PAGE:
Great anniversary, Alder, we've been on the road for quite a long time; it's been fun, as you say, and many of us improvised wine writers wouldn't have thought it would change us so much. For my part, I learnt much through this activity, which allowed me to meet great people too...

Mark wrote:
01.17.12 at 2:58 PM

Bizzers huh? Are there that many really good industry blogs? The problem, for us at least is finding the right line between sharing information and betraying confidences etc. I don't think we've found the first truly great industry level blog.

Oh well, its amazing the whole wine blogging thing is really less than a decade old.

Andrea wrote:
01.17.12 at 3:05 PM

Love the distinctions of the types of wine bloggers. Love the entire post. Thank you for inspiring me to write my literary blog more often. Next time I plan to take a yoga class, I'll blog instead. ;)

Laura wrote:
01.17.12 at 7:43 PM

Congrats on making it to 8! Inspiring to read as another blogger, and the distinctions are great, cheers to the future

Kai wrote:
01.18.12 at 11:18 AM

Congrats for 8 good years !

Jamie Goode wrote:
01.19.12 at 4:38 PM

Alder, I respect what you have done over these last years. However, I must point out that the phrase 'From the intrepid few who joined me in 2004' does smack of revisionist history - my wine blog started in July 2001, and I wasn't the first - as far as I know that honour goes to the late Joe Dressner. Just trying to keep the record straight!

Alder wrote:
01.19.12 at 10:34 PM


I believe even before Joe was a gentleman named Jack Keller, who had a "home winemaking journal" on the web, that, like your web site and Joe Dressner's, we now describe as blogs. 2004 marked an explosion of people setting up sites that they described as "wine blogs" and that used modern blogging software that has defined the format that we think of blogs in today, with comments, etc. Forgive me if I use that year as the true beginning of the "phenomenon" of wine blogging as we know it today. I take some credit for being "a pioneer", not "the pioneer" or the inventor of the idea.


01.23.12 at 4:13 AM

Best wine post I've ever read; you have a new avid reader!

TVL wrote:
01.26.12 at 9:53 PM

8 years of change in the media. Blogs is 2004 were looked at as kind of weird and certainty not looked at by profession peers. Now blogs are used as guides to the latest and greatest that the media players use to guide them. Congrats for being on the forefront of the blogging world, now I wonder what blogging will be like in the next 8 years?

Mary wrote:
03.14.12 at 2:49 PM

Alder, congrats on the 8th birthday!

Keeping the joy in the pursuit is half of the battle! This is one of the blogs I recommend to people who walk in the door.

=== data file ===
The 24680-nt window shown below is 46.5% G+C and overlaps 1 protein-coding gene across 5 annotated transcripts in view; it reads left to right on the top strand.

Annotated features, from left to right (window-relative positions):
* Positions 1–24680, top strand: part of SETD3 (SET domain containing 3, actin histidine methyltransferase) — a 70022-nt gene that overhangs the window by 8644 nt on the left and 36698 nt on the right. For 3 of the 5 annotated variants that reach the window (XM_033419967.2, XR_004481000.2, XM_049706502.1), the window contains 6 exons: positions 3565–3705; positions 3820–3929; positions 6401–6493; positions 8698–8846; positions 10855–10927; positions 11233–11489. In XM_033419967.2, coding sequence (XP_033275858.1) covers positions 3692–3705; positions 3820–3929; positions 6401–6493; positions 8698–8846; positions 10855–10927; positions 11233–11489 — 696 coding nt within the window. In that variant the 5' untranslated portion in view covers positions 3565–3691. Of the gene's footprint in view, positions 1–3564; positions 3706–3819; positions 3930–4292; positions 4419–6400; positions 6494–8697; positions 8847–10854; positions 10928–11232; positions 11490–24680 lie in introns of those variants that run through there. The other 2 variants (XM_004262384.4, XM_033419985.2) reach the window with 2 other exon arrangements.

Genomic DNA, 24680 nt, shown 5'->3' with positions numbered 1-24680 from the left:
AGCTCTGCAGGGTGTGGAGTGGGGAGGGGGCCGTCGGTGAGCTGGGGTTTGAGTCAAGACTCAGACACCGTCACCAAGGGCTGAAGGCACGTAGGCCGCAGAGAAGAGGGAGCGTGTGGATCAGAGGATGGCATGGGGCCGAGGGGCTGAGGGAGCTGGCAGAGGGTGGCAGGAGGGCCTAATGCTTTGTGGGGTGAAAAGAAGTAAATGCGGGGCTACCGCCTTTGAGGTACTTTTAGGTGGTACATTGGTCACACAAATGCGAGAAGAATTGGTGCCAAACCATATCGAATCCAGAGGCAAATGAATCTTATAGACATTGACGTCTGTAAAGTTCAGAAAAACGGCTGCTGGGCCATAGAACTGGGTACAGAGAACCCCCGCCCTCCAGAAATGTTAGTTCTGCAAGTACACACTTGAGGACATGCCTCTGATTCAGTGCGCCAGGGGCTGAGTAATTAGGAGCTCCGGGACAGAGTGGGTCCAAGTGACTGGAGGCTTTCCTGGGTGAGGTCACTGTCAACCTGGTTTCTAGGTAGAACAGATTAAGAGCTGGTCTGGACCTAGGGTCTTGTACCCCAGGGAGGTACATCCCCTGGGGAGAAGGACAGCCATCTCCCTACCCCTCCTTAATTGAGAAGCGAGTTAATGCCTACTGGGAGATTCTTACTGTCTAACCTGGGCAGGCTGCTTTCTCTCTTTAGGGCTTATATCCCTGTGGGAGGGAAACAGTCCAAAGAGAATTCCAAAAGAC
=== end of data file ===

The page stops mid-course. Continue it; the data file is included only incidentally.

juliemarg wrote:
07.05.12 at 10:03 AM

Great post! Thanks for sharing your thoughts!

Comment on this entry

(will not be published)
(optional -- Google will not follow)

Type the characters you see in the picture above.

Buy My Book!

small_final_covershot_dropshadow.jpg A wine book like no other. Photographs, essays, and wine recommendations. Learn more.

Follow Me On:

Twitter Facebook Pinterest Instagram Delectable Flipboard

Most Recent Entries

What Has California Got Against Wineries? Dirty Money for a Legendary Brand Vinography Images: Tendrils Highlights from Tasting Champagne with the Masters Off to Portugal for a Drink Vinography Images: Hazy Afternoon The Dark Queen of Châteauneuf-du-Pape: Domaine du Pégau Does California Have Too Many AVAs? Vinography Unboxed: Week of October 26, 2014 Vinography Images: Shades of Autumn

Favorite Posts From the Archives

Masuizumi Junmai Daiginjo, Toyama Prefecture Wine.Com Gives Retailers (and Consumers) the Finger 1961 Hospices de Beaune Emile Chandesais, Burgundy Wine Over Time The Better Half of My Palate 1999 Királyudvar "Lapis" Tokaji Furmint, Hungary What's Allowed in Your Wine and Winemaking Why Community Tasting Notes Sites Will Fail Appreciating Wine in Context The Soul vs. The Market 1989 Fiorano Botte 48 Semillion,Italy

Archives by Month


Required Reading for Wine Lovers

The Oxford Companion to Wine by Jancis Robinson The Taste of Wine by Emile Peynaud Adventures on the Wine Route by Kermit Lynch Love By the Glass by Dorothy Gaiter & John Brecher Noble Rot by William Echikson The Science of Wine by Jamie Goode The Judgement of Paris by George Taber The Wine Bible by Karen MacNeil The Botanist and the Vintner by Christy Campbell The Emperor of Wine by Elin McCoy The World Atlas of Wine by Hugh Johnson The World's Greatest Wine Estates by Robert M. Parker, Jr.